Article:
The hugely popular charitable event, which is organised by the London Legal Support Trust and whose sponsors include the Law Society and LexisNexis, helps raise money to provide access to legal advice. It is also a great opportunity for law-firm teams to bond as they chat and relax while walking one of the 10K routes.

I’ve been enjoying all the pictures and stories posted by participants on LinkedIn this week: lots of smiling faces, great shots of London landmarks and a real sense of the carnival atmosphere along the route. Well done to everyone who took part!

In other news

Here are some of the other stories from the world of legal and beyond that caught my eye this week:

Aspiring silks: what motivates the next generation of barristers?

Legal Cheek has conducted an interesting survey on the motivations and concerns of aspiring barristers. These include money, career-building and burnout.

One of the most interesting findings is the degree to which self-employment both appeals to and scares those contemplating a career as a silk.

For a more in-depth look at this story, please see here.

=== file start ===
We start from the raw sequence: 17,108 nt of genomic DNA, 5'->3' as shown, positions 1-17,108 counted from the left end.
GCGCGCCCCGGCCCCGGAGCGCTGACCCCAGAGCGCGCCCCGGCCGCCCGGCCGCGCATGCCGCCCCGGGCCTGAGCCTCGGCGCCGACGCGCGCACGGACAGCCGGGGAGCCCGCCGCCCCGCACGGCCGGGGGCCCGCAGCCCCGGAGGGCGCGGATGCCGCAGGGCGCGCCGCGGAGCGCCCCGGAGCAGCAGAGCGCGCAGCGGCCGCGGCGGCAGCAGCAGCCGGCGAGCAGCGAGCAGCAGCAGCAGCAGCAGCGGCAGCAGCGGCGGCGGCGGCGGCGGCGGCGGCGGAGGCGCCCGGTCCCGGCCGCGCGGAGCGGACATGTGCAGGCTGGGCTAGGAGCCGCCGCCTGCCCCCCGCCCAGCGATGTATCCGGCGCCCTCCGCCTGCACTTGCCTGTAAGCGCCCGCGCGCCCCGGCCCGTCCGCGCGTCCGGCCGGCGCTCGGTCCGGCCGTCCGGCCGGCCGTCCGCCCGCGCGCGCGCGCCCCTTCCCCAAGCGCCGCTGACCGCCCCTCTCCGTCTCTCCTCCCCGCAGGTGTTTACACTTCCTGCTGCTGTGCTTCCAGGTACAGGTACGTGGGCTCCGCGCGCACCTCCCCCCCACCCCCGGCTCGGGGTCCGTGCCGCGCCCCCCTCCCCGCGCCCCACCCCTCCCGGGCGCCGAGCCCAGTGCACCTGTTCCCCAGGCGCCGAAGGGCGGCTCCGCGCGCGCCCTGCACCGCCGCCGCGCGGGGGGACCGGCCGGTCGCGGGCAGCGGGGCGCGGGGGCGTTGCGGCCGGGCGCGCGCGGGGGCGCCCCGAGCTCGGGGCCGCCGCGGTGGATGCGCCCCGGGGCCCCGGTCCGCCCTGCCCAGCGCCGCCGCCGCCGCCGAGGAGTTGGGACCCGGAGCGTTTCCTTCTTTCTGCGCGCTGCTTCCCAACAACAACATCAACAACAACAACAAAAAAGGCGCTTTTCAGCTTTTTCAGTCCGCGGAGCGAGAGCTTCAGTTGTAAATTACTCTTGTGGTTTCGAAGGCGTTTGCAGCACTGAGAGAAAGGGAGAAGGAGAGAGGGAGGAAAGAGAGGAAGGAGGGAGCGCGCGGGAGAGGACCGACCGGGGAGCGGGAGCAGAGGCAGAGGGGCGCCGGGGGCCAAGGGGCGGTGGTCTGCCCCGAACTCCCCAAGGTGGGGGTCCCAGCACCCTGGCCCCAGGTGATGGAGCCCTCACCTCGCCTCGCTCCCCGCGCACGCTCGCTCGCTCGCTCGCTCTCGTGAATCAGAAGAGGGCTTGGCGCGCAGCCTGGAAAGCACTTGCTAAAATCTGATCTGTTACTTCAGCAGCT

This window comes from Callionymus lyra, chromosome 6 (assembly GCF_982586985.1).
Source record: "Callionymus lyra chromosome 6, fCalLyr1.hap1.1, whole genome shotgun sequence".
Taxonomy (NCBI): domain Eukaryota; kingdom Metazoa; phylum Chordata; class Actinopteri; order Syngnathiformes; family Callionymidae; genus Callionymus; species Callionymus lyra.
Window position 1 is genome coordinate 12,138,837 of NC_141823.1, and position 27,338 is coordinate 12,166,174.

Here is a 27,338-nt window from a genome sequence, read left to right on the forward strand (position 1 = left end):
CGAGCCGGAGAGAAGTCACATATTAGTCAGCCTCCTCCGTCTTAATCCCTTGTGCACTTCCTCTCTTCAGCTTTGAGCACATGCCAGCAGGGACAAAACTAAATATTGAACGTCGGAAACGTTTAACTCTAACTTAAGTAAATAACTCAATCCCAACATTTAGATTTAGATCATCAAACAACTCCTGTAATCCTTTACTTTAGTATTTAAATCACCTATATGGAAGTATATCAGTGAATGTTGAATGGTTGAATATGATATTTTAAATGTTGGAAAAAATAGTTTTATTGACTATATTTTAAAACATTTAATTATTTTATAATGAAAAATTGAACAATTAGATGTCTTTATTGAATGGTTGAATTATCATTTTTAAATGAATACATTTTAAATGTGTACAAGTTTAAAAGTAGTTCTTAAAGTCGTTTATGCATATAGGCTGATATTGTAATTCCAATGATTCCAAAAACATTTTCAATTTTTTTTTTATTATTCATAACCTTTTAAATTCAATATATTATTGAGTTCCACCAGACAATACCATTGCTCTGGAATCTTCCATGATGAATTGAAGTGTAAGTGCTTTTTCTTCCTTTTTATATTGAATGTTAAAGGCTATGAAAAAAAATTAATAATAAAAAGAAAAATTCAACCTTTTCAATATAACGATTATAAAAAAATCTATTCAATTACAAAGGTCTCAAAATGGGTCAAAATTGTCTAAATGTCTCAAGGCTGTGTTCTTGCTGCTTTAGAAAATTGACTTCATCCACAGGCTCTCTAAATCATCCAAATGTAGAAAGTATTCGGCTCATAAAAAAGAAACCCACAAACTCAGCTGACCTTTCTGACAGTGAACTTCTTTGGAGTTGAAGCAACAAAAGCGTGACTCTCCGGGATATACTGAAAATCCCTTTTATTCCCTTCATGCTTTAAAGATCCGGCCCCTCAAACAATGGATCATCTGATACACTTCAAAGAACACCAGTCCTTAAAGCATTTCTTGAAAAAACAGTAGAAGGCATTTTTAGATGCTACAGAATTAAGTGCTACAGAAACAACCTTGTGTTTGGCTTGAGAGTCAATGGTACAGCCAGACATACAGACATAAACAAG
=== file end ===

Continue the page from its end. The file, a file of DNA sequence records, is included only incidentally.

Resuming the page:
Government introduces post-GCSE course for legal services

The range of subjects available to students taking T-Levels, a new post-GCSE vocational qualification brought in by the Government three years ago, is to be expanded to include legal services for the first time this autumn.

Created by the Department for Education to provide additional access routes into the world of work, T-Levels are set to become as popular among students post-GCSE as apprenticeships and A-Levels. For more on this story, please see this story in the Law Gazette.

Retired barrister fined £20k for making snoring noises

A judge presiding at the employment tribunal has fined a claimant and her lawyer £20,000 for “frankly the most outrageous conduct” after her legal representative – one Mr G Blakey, a retired barrister – apparently made a snoring sound during the cross-examination of a witness.

During the proceedings, which sound like they descended into the realm of the shambolic at times, the judge had to remind Blakey eight times that he was asking leading questions – questions which the judge also described as “‘extremely long, such that the witness and the tribunal lost track of the question completely before it could be answered”.

Read the full story in either The Times or the Law Gazette.